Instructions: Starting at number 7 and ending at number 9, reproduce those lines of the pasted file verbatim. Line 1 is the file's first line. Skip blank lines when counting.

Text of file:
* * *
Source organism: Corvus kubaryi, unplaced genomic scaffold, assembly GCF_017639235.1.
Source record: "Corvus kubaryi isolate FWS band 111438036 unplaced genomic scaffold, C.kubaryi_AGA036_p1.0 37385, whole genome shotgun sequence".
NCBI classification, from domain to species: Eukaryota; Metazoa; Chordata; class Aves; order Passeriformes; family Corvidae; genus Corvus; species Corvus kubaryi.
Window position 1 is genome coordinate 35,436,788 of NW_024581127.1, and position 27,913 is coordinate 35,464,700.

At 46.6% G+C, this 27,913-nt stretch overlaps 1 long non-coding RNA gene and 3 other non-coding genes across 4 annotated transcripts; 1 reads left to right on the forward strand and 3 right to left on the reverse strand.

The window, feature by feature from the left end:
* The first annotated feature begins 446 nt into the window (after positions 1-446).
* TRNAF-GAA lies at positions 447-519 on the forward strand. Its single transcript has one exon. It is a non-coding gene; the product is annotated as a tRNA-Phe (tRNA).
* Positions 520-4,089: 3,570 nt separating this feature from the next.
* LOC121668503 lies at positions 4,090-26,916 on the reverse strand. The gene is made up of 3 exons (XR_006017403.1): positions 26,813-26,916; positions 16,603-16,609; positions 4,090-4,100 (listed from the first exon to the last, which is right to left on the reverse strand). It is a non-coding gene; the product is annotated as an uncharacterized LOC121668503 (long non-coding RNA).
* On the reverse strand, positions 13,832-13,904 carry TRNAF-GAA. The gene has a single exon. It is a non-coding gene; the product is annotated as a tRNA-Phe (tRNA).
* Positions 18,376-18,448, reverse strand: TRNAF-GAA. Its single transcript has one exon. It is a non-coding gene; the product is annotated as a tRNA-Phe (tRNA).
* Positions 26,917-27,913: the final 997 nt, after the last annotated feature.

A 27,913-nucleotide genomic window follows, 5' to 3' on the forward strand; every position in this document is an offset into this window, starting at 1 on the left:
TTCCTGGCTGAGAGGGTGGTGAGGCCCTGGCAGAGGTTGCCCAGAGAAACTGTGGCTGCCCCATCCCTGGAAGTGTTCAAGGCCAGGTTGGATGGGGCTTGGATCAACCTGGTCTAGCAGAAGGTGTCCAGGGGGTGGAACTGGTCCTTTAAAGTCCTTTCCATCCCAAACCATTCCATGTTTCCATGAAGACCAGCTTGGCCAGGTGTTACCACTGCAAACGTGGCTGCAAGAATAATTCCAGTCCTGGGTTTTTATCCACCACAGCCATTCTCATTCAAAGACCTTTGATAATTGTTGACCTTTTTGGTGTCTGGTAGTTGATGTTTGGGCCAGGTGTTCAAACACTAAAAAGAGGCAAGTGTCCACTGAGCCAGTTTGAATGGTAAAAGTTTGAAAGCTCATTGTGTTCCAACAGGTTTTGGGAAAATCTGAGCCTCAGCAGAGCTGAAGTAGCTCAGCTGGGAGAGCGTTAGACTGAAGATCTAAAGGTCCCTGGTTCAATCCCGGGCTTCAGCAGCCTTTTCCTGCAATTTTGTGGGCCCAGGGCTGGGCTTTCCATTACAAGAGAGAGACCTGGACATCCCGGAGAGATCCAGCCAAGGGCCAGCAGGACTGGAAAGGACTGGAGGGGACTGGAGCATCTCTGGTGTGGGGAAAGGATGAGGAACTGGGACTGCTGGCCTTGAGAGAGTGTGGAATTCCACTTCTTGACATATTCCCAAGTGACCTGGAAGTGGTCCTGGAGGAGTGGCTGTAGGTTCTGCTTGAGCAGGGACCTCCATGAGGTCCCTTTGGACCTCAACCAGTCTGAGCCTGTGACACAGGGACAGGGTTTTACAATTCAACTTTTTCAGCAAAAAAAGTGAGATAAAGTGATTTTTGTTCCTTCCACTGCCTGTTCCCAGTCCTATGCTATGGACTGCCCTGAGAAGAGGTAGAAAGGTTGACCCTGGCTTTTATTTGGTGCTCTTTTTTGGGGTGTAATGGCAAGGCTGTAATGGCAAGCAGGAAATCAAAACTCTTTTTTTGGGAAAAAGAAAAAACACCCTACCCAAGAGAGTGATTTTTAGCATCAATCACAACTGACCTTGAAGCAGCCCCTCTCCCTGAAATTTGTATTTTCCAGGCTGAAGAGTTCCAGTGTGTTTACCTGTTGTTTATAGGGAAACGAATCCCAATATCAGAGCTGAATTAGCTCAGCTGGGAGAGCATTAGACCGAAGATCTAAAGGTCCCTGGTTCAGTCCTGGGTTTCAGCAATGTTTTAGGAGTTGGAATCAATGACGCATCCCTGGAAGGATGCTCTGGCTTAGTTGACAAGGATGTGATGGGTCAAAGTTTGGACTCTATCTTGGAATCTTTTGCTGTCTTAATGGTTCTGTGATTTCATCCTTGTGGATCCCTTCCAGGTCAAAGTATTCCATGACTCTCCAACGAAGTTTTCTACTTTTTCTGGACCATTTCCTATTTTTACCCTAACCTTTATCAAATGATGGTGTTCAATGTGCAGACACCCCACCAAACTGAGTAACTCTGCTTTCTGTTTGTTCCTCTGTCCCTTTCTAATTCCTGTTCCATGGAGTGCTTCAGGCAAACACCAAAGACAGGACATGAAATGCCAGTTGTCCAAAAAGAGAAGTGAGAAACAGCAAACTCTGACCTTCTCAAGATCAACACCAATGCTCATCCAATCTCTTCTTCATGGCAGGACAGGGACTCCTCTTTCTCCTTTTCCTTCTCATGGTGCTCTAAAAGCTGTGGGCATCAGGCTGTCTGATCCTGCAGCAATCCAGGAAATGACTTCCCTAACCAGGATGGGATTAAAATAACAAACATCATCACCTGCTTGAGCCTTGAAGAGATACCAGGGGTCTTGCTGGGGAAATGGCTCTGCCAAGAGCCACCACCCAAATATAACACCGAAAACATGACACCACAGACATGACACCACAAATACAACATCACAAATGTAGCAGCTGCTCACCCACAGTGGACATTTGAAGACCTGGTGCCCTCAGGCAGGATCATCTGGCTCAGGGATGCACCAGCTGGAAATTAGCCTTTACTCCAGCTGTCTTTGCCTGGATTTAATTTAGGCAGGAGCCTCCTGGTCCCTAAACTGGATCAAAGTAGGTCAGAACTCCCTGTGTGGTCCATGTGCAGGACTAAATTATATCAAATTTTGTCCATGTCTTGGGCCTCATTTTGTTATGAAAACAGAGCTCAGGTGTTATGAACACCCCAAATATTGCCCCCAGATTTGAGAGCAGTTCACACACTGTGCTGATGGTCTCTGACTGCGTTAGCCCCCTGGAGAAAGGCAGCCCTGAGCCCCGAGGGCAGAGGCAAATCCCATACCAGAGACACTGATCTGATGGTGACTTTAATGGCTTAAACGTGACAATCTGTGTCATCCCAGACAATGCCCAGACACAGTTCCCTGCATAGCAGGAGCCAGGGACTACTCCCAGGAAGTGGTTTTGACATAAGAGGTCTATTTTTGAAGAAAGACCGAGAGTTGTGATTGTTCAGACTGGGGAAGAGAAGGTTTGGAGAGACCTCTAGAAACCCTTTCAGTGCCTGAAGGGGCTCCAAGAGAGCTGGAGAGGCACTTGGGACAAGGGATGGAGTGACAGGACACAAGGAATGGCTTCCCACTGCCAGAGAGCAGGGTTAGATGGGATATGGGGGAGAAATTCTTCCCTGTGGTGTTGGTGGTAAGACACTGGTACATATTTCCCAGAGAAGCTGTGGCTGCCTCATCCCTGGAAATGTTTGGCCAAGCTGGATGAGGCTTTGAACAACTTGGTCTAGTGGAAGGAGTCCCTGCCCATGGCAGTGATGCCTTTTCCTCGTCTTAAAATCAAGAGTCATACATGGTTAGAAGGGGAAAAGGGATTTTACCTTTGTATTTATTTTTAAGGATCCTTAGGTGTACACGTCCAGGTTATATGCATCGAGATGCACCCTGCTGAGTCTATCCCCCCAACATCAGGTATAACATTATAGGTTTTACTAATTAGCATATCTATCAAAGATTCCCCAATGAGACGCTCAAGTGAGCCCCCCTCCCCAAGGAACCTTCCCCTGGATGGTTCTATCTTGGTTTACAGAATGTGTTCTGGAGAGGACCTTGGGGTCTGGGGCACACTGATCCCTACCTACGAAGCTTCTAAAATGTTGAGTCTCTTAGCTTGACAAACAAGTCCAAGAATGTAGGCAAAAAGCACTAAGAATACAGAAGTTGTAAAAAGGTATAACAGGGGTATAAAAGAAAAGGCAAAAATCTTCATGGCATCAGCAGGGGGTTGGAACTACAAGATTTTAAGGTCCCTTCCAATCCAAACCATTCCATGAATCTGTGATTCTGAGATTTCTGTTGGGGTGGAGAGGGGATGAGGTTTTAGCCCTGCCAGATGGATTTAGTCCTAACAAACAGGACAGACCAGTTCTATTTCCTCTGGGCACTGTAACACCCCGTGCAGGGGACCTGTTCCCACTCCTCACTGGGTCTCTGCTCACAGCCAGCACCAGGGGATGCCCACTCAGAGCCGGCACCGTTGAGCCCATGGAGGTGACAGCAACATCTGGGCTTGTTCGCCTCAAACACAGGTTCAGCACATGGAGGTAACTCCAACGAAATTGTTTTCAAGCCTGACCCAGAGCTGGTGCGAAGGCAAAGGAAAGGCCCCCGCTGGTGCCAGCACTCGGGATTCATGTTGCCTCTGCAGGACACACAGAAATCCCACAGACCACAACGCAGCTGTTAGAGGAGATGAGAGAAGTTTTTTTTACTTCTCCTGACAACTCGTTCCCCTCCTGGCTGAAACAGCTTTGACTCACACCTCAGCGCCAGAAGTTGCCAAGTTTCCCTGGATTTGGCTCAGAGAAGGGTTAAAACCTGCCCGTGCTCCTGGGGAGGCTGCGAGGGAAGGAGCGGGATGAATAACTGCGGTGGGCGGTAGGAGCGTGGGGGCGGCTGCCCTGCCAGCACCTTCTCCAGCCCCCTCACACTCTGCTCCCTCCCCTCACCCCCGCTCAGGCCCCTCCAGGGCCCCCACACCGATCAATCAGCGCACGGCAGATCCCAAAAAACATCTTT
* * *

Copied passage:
* The first annotated feature begins 446 nt into the window (after positions 1-446).
* TRNAF-GAA lies at positions 447-519 on the forward strand. Its single transcript has one exon. It is a non-coding gene; the product is annotated as a tRNA-Phe (tRNA).
* Positions 520-4,089: 3,570 nt separating this feature from the next.